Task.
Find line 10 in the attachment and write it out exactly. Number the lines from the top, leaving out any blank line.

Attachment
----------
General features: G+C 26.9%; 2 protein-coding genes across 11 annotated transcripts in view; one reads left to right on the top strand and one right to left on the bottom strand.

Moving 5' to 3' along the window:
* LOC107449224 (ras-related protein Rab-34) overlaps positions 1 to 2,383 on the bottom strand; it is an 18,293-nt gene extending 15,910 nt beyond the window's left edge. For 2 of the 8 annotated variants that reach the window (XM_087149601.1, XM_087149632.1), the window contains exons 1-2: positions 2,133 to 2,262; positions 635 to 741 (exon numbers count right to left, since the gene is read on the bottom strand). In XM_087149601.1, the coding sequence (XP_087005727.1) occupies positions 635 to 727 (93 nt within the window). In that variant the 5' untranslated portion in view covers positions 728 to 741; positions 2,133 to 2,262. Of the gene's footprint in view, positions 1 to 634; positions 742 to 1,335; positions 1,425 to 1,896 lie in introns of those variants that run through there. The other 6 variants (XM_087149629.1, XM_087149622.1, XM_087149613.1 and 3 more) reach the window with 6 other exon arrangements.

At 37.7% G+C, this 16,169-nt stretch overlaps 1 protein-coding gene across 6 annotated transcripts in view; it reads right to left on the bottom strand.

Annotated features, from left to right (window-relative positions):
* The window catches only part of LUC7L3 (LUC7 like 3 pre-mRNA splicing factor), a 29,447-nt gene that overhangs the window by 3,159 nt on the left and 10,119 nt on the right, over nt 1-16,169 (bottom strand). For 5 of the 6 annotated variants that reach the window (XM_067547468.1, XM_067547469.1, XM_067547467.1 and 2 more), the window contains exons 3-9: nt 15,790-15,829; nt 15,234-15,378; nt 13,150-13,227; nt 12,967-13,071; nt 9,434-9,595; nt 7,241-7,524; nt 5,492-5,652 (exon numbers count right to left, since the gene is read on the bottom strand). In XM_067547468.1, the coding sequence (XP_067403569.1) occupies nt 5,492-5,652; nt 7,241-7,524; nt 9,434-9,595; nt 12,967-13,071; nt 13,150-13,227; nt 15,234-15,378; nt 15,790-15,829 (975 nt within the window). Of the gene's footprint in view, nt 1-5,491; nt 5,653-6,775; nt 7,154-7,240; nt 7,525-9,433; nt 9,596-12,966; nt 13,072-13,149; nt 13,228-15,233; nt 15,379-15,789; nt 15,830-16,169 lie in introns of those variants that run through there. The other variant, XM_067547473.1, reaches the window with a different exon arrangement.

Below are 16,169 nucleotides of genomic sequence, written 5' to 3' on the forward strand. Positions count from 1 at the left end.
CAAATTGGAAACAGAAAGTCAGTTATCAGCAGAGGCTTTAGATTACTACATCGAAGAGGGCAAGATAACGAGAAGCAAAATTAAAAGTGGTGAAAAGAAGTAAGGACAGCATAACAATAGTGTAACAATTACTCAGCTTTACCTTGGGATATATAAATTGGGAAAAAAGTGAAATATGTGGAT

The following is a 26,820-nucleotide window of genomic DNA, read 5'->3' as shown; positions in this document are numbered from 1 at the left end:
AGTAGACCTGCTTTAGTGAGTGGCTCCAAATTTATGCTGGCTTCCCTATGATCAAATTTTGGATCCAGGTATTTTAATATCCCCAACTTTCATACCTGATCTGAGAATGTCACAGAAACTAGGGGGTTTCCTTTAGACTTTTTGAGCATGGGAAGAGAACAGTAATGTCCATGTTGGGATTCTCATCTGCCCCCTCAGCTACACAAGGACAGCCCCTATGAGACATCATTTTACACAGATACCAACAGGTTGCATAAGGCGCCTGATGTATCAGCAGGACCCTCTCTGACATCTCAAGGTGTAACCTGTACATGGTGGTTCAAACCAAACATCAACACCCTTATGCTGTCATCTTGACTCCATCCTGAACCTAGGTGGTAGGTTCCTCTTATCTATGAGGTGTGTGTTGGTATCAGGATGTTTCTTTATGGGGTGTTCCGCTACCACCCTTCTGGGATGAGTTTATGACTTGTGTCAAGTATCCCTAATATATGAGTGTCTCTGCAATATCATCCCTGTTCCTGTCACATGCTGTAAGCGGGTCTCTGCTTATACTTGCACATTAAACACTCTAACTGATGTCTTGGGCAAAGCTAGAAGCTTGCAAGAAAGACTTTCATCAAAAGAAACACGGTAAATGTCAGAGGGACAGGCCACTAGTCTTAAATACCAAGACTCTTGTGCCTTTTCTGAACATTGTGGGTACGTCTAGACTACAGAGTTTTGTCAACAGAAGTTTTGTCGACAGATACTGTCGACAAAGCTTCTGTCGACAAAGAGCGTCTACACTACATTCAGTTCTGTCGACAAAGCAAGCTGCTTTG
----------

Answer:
AGTAGACCTGCTTTAGTGAGTGGCTCCAAATTTATGCTGGCTTCCCTATGATCAAATTTTGGATCCAGGTATTTTAATATCCCCAACTTTCATACCTGATCTGAGAATGTCACAGAAACTAGGGGGTTTCCTTTAGACTTTTTGAGCATGGGAAGAGAACAGTAATGTCCATGTTGGGATTCTCATCTGCCCCCTCAGCTACACAAGGACAGCCCCTATGAGACATCATTTTACACAGATACCAACAGGTTGCATAAGGCGCCTGATGTATCAGCAGGACCCTCTCTGACATCTCAAGGTGTAACCTGTACATGGTGGTTCAAACCAAACATCAACACCCTTATGCTGTCATCTTGACTCCATCCTGAACCTAGGTGGTAGGTTCCTCTTATCTATGAGGTGTGTGTTGGTATCAGGATGTTTCTTTATGGGGTGTTCCGCTACCACCCTTCTGGGATGAGTTTATGACTTGTGTCAAGTATCCCTAATATATGAGTGTCTCTGCAATATCATCCCTGTTCCTGTCACATGCTGTAAGCGGGTCTCTGCTTATACTTGCACATTAAACACTCTAACTGATGTCTTGGGCAAAGCTAGAAGCTTGCAAGAAAGACTTTCATCAAAAGAAACACGGTAAATGTCAGAGGGACAGGCCACTAGTCTTAAATACCAAGACTCTTGTGCCTTTTCTGAACATTGTGGGTACGTCTAGACTACAGAGTTTTGTCAACAGAAGTTTTGTCGACAGATACTGTCGACAAAGCTTCTGTCGACAAAGAGCGTCTACACTACATTCAGTTCTGTCGACAAAGCAAGCTGCTTTG